Old Town Quito is also interesting to explore, with all kinds of shops, restaurants, and churches on every corner. Historic colonial architecture makes this area totally charming, and the police and government have worked hard to clean the streets up and make it a safer area. La Ronda is where to go at night, a beautiful narrow street with tiny bars playing live music, and people selling canelazo (a hot beverage made of juice and sugar cane liquor) and tasty empanadas. Most places have cover charges, which is a bummer for a poor volunteer like me. If it isn’t too crowded, it is nice to grab a glass of wine or canelazo and just roam the street for the evening. Watch out for the annoying mime, he is a jerk.

So, there are things to do in Quito. And I do get out of the house every now and then, but my life hasn’t been the most exciting here. I’m ok with boring weeks though, because I save my money for getting out of town and exploring beautiful Ecuador on the weekends. If only I didn’t have to be back at work on Mondays…

Well I have now reached my two week marker in Ecuador. It’s been an interesting experience but one that is not necessarily what I had imagined.

The most important thing to remember when volunteering is to remain flexible. When I arrived, it was apparent that the organization didn’t really know I was coming, nor did they have any idea what to do with me. I was put in the information office, where essentially, there was no work to be done.

It can be frustrating when you want to be helpful, and you find yourself unable to contribute. In larger organizations like government agencies, you have to put yourself out there, just like a job. Continue to ask if you can help and try to get acquainted with everyone in the office.

After a week of sitting in an office playing sudoku on my Ecuadorian phone, I met a lawyer who was applying for a scholarship to study in the United States. He needed some help editing his essay in English. This became my salvation from becoming the worlds fastest sudoku player. He has attempted to help me understand the legal process for reporting domestic abuse. It is frustrating work because the language barrier is more challenging than I expected, but at least I am doing more of what I came here to do, and that feels better.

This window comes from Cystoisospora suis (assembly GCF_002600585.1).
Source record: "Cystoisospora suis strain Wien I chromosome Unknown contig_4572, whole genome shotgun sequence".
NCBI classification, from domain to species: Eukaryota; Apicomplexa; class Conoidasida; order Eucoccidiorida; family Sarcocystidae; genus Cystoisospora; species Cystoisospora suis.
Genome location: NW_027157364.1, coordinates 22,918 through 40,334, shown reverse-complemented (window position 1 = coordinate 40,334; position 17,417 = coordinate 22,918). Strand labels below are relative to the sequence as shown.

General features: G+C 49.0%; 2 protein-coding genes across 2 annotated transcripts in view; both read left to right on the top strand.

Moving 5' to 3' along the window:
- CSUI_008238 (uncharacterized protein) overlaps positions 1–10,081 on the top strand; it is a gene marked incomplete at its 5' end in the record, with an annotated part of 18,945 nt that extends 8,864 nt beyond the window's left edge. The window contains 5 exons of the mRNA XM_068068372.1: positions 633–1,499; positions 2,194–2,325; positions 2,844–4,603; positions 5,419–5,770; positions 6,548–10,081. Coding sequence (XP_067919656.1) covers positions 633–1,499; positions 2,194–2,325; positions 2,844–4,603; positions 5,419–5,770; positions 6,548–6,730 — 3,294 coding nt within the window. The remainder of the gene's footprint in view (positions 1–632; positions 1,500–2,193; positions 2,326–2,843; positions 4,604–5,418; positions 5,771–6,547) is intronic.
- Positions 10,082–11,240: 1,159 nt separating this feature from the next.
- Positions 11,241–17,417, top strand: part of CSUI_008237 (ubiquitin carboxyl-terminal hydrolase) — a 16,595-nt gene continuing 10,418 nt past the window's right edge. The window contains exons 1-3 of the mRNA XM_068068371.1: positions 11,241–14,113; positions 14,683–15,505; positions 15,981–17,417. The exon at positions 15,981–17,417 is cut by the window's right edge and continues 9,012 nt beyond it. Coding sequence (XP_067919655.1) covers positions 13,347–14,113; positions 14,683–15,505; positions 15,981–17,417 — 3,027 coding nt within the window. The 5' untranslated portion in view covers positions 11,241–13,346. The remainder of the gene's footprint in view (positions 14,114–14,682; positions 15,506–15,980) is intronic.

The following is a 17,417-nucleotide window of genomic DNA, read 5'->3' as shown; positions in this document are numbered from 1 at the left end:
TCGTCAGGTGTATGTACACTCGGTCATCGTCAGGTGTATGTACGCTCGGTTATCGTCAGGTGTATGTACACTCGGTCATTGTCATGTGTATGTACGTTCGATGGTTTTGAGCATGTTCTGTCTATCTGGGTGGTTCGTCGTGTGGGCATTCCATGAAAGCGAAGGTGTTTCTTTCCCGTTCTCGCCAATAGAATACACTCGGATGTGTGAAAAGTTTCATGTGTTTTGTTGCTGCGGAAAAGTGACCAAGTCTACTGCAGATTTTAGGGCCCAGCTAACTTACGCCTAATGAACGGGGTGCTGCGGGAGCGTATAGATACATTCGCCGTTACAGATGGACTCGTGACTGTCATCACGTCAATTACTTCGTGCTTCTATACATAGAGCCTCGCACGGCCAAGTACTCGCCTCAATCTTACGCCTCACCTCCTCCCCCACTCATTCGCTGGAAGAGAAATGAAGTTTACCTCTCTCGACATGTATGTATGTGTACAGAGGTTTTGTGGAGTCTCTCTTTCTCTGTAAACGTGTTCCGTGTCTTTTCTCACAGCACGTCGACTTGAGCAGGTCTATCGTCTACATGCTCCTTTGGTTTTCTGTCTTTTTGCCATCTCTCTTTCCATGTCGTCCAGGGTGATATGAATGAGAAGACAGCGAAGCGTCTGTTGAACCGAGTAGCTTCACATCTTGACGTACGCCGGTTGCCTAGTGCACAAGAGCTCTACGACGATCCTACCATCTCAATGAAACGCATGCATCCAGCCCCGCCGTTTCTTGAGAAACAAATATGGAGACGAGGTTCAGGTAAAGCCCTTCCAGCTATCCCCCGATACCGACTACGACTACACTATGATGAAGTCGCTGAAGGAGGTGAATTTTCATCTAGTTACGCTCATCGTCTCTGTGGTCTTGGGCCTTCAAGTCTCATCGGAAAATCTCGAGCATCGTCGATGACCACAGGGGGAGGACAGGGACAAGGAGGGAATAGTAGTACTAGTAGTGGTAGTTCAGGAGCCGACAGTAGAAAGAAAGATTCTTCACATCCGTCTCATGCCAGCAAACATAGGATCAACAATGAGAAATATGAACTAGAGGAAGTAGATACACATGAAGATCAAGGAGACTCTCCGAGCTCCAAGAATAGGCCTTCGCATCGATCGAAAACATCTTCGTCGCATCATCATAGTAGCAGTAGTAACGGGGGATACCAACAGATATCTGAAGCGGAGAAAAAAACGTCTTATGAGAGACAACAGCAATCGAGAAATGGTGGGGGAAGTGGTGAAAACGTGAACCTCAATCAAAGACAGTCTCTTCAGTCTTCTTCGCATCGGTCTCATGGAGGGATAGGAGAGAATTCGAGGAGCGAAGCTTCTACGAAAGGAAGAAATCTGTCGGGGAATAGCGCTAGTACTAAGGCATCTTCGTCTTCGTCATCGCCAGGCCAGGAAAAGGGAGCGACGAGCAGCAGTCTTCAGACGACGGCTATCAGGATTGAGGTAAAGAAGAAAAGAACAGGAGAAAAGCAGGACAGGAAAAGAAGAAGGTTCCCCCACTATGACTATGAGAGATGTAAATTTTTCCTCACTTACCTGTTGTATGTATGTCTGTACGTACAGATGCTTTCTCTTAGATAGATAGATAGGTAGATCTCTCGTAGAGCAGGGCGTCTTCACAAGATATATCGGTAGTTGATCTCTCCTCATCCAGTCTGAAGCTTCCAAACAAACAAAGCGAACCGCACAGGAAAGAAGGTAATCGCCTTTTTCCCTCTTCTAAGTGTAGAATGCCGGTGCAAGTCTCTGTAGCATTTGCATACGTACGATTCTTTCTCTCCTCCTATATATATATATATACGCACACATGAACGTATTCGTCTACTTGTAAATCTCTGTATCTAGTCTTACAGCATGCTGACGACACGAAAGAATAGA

A lot of countries don’t have quite as organized of volunteering/interning programs as the United States does. You have to find a way to be helpful, because sometimes nobody will be there to guide you.

Important lessons learned here in Quito, even if I’m not exactly doing what I wanted to.

I’m currently sitting in my room, which looks like a tornado has just hit. But don’t worry, that’s just my style of packing. Throw everything on the ground, and eventually it will find its way into the backpack.

I’m leaving tomorrow morning and will arrive in Ecuador with basically no plan. Granted, I’m supposed to be working for the next two and a half months, but I don’t even know a lot of details about that. After I’m done with my internship, I hope to backpack around a little bit (funds permitting), but I don’t know where I want to go.

I guess this is my travel style. I show up somewhere, then figure it out. It worked well for my last trip, even if arriving in a strange town at 4am with no idea where to go was a little scary. Is it the best travel style? Yes and no.

I like spontaneity, but I also like structure. I’m weird like that. I’ll plan my days out to the minute, but not follow my plan. The good part about this is it lets me go where the wind takes me, based on advice from other people mostly. The down side? Sometimes I feel that I might have missed out on something I would have liked, simply because I didn’t research well enough.

Everyone has a different travel style, and I know that at the end of the day, I have never regretted anything I’ve done, and I’m sure this trip to South America will be no different. I’ll figure it out as I go, but boarding a plane with no plan always gives me a few jitters beforehand!

Next post will be from Ecuador!